Friendly, Chief Judge, and Mansfield and Timbers, Circuit Judges. Mansfield, Circuit Judge (concurring).
The simple issue on this uncomplicated appeal is whether appellant, now a 74 year old retired buyer and seller of seeds, was entitled for the year 1967 to receive old-age insurance benefits under the Social Security Act without having deducted from such benefits wages and salary that he never received. We hold that he was.
Appellant Fred P. Herbst (Herbst) appeals from a judgment entered on April 3, 1972 in the Southern District of New York, Lloyd F. MacMahon, District Judge, 342 F. Supp. 765, on cross-motions for judgment on the pleadings in an action commenced by Herbst on March 18, 1969 seeking judicial review of a decision of the Secretary of Health, Education and Welfare (the Secretary) denying him old-age insurance benefits for the year 1967 on the ground that there had been constructive payment of wages to him during that year. The court, after reviewing the administrative record but without an evidentiary hearing, concluded that there was substantial evidence to support the Secretary's decision. Accordingly, it granted defendant's motion and denied plaintiff's motion, thus dismissing the complaint and affirming the decision of the Secretary. For the reasons stated below, we reverse and remand.
Herbst has been engaged in the business of buying and selling seeds since the early 1900's. While still a youth, he worked for his father in the operation of his seed business. After his father died in 1929, Herbst and his brother Gustave carried on their father's business as a partnership. In 1948, the business was incorporated and became Herbst Brothers Seedsmen, Inc. (Herbst Brothers). Herbst Brothers is a mail order business. Through a catalog, it offers and sells seeds to selected nurserymen and florists. After the business was incorporated, each of the brothers held 250 of the 500 issued shares. In 1965, Gustave retired and Herbst purchased Gustave's 250 shares for $125,000. On June 20, 1965, Herbst became president of the company.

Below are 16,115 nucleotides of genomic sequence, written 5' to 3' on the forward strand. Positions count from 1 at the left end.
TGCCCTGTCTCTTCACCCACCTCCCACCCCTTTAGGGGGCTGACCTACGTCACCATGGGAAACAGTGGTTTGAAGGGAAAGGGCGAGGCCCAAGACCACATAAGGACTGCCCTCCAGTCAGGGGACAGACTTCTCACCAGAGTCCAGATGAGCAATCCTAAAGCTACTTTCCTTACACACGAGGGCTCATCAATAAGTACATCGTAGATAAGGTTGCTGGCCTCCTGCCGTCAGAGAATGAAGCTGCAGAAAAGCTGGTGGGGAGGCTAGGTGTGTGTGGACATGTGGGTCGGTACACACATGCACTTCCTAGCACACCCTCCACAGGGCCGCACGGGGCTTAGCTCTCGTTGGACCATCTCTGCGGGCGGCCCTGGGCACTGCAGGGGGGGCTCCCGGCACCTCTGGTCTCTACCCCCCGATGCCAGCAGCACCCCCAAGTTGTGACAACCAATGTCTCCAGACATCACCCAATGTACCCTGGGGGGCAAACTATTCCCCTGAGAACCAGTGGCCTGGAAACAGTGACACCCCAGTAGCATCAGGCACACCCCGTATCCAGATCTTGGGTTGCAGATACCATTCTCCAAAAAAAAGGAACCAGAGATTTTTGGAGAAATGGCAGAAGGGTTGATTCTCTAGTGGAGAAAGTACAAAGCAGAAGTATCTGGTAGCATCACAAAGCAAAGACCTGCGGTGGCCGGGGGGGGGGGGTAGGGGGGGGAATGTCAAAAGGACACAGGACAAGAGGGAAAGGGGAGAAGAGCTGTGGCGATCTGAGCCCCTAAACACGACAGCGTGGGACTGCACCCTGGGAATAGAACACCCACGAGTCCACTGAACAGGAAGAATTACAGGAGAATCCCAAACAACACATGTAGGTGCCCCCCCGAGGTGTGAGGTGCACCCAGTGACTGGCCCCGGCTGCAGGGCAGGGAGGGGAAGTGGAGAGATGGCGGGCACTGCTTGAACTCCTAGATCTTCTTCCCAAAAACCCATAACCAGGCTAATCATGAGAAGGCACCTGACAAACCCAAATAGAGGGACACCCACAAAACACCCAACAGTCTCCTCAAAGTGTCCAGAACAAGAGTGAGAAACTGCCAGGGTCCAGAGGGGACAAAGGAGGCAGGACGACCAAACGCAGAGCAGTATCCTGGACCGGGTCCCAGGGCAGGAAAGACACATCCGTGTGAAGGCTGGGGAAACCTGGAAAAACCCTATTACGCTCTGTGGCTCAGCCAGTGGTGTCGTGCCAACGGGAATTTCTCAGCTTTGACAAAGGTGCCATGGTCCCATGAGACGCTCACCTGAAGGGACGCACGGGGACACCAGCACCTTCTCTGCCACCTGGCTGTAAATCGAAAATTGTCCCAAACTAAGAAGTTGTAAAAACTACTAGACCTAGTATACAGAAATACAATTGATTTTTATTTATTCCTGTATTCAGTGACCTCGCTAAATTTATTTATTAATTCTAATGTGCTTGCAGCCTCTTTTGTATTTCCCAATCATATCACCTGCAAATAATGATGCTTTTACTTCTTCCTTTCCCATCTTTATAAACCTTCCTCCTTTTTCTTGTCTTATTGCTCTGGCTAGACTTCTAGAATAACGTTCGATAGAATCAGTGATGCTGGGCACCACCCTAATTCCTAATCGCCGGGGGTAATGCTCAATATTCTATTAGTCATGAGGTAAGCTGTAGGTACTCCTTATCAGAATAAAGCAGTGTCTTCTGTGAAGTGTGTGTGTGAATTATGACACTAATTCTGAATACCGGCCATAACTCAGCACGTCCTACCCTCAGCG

In March 1966, Herbst began to consider retirement. At that time, he applied for federal old-age insurance benefits. The Social Security Administration determined that, although he was eligible for such benefits as of March 1965,*fn1 work deductions imposed against such benefits pursuant to § 203(b) of the Social Security Act, 42 U.S.C. § 403(b) (1970), completely cancelled them.
At a board meeting on September 13, 1966, Herbst tendered his resignation as president effective January 1, 1967. At about the same time, he indicated to his sons -- who were to take over the business -- that he was formally retiring but would continue working without remuneration to help them get a start running the business. At the December 27, 1966 board meeting, Herbst's resignation was approved and one of his sons, Fred P. Herbst, Jr., was elected president of the company. During 1967, while giving advice and assistance to his sons, Herbst worked an average of 33 hours per week, as compared to an average of 65 hours per week prior to 1967. On November 15, 1967, he gave to his three sons 498 shares of Herbst Brothers stock. Later he gave the remaining two shares to the corporation.